She spent Thursday darting about town with errands and treated herself to lunch at Abigail’s; a café/caterer’s filled with plants and designer touches that made it a ladies luncheon gathering spot. They featured lighter dishes such as daily quiche and salad specials to permit diners to feel less guilty about indulging in gorgeous desserts. The hefty sandwich and chicken fried steak crowd could be found across the town square. She’d promised Diane she’d come to Willowgate early to help her look over paint and fabric choices for refurbishing the dining hall.

Sarah was seated in the next to the last booth, the back of her head barely showing. Two other women were in the booth in front of her, one with a voice that carried above clinking silverware and more subtle conversations. Sarah ignored the unbidden recounting of the woman’s family issues until a name caught her unawares.

“George said Coach Phillips said Paul, that’s Miranda’s oldest, has improved so much, he’s thinking about making him starting pitcher the next game.”

“How nice. Now that Coach Phillips, I think he’s been a great find and he’s not bad looking either, you know.”

Sarah wasn’t an eavesdropper. Of course not. Well, it wasn’t her fault the women weren’t keeping their voices down. If she pressed only a tiny bit harder into the seat and turned her head ever so slightly…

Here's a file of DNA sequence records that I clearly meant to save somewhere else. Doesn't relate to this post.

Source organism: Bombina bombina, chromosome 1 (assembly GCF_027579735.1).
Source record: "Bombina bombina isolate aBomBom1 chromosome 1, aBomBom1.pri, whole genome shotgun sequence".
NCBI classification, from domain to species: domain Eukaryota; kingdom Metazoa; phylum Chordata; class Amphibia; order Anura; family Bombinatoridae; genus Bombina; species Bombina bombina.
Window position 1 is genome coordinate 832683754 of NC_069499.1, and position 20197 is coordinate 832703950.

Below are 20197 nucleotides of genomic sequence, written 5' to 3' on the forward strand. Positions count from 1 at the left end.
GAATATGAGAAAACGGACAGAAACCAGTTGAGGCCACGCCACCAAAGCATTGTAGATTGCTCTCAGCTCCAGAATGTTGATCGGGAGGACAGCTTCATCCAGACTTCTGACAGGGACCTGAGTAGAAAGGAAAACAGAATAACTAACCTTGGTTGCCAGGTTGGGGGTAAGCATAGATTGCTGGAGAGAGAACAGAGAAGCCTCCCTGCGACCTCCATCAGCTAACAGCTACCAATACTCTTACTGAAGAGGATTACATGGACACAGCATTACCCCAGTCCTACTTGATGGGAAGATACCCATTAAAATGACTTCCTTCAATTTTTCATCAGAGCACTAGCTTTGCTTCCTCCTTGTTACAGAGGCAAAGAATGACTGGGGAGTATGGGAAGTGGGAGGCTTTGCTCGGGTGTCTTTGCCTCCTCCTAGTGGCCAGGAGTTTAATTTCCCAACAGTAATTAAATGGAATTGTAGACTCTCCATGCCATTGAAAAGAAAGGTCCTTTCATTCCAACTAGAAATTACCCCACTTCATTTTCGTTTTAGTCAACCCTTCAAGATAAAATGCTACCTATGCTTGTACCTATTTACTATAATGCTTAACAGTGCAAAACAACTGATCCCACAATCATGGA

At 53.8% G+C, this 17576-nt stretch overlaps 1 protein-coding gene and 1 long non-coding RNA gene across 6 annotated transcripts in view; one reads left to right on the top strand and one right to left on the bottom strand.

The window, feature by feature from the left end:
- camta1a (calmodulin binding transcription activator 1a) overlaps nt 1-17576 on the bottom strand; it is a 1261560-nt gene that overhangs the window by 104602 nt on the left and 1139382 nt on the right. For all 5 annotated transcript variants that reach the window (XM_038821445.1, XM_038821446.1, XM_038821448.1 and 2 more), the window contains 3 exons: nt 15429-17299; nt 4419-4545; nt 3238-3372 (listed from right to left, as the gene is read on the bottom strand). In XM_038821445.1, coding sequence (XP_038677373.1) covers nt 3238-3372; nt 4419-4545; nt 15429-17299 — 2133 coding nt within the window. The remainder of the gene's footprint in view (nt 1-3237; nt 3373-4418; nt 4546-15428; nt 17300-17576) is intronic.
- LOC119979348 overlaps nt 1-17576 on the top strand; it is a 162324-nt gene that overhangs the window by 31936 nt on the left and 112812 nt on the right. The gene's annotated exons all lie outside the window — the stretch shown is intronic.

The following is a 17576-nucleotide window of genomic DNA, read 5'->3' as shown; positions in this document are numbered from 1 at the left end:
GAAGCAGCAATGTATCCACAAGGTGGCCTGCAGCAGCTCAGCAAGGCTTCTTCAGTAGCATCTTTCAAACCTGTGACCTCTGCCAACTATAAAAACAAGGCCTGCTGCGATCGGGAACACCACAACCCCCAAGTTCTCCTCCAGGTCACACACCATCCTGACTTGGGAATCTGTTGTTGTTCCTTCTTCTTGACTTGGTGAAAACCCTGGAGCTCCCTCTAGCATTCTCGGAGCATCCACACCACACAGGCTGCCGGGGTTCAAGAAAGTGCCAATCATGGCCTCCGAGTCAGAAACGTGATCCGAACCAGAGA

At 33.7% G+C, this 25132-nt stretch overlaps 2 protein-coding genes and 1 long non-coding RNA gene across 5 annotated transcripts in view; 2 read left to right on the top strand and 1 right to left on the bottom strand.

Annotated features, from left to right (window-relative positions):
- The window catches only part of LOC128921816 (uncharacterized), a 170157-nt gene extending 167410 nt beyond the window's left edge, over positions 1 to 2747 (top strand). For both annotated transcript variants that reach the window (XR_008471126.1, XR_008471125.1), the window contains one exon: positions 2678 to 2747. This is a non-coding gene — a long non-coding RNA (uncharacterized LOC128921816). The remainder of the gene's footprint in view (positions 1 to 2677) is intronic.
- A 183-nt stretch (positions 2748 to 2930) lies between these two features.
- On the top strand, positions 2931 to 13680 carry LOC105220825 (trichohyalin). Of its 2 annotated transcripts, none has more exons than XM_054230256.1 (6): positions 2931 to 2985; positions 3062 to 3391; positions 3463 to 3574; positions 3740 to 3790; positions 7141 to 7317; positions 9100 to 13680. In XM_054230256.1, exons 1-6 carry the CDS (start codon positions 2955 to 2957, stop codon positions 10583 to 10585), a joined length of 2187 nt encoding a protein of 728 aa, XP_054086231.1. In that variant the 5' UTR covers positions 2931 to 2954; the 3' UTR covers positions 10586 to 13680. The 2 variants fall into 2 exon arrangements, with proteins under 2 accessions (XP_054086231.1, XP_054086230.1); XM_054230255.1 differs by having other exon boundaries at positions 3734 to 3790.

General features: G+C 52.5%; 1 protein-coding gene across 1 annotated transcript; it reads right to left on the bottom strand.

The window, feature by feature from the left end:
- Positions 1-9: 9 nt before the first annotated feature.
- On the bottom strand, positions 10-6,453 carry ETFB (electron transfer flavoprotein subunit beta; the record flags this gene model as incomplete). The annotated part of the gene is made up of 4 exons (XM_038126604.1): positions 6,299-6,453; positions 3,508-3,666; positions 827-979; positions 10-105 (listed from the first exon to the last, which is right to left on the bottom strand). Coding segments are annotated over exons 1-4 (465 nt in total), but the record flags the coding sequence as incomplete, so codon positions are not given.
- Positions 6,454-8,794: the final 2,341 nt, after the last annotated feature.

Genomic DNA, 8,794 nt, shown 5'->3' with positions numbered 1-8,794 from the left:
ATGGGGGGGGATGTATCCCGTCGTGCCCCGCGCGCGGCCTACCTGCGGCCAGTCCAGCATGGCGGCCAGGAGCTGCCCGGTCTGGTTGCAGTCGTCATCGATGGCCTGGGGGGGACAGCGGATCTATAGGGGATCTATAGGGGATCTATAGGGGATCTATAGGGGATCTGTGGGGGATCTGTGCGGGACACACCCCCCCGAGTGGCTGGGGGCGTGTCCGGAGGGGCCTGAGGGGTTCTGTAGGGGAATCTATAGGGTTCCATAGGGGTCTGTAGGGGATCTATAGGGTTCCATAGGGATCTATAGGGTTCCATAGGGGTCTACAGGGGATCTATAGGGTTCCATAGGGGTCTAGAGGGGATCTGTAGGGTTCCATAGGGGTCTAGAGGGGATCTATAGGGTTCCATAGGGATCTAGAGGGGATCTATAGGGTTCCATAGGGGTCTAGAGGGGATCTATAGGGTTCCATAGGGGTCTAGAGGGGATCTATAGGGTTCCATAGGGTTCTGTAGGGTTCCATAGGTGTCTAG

“Oh, I agree and he’s pleasant to be around; doesn’t chew tobacco or smoke those smelly cigars. It’s a shame he can’t get his personal life taken care of, though.”

“What on earth are you talking about, Evelyn? I did hear he was divorced more than once.”

Yes, Evelyn, what are you talking about?

“Oh honey, he’s divorced from his first two wives; it’s number three that’s giving him problems.”

Three? What three?

“Divorced three times? I can see how that would cause problems.”

“No, not divorced three times. Folks don’t know, but it’s really divorced twice and wife number three, whom he is estranged from, is apparently giving him all sorts of troubles about a final settlement. Or maybe it’s over some property they shared. Well, I don’t remember the story exactly, but Helen Perry, who works in Jim Kirby’s law office, swears he’s been in and out lately with all kinds of paperwork. Helen doesn’t usually talk about their clients, but her son, Bart is on the baseball team, too….”

“Can I get you a refill, ma’am?”

Sarah looked at the perky waitress, who beamed a smile of whitened teeth. Perhaps Sarah’s dismay wasn’t outwardly projected after all. A lifetime of reigning in one’s emotions could trigger a benign facade.

“No,” she said quietly. “The check, please.”

“Why, Becky Smith, I haven’t seen you in a month of Sundays!”

Sarah’s chance for more information disappeared as a rotund women she vaguely recognized squealed greetings with the chatty pair.

Not divorced from his third wife? Oh my, God! Was it true? Could the woman be right? Diane had said she’d heard three divorces. It’s not like she’d asked Wayne directly, but when he obliquely or overtly made comments about his two ex-wives, she’d naturally assumed, well, what any rational person would assume. Estranged from a third? Well, damn!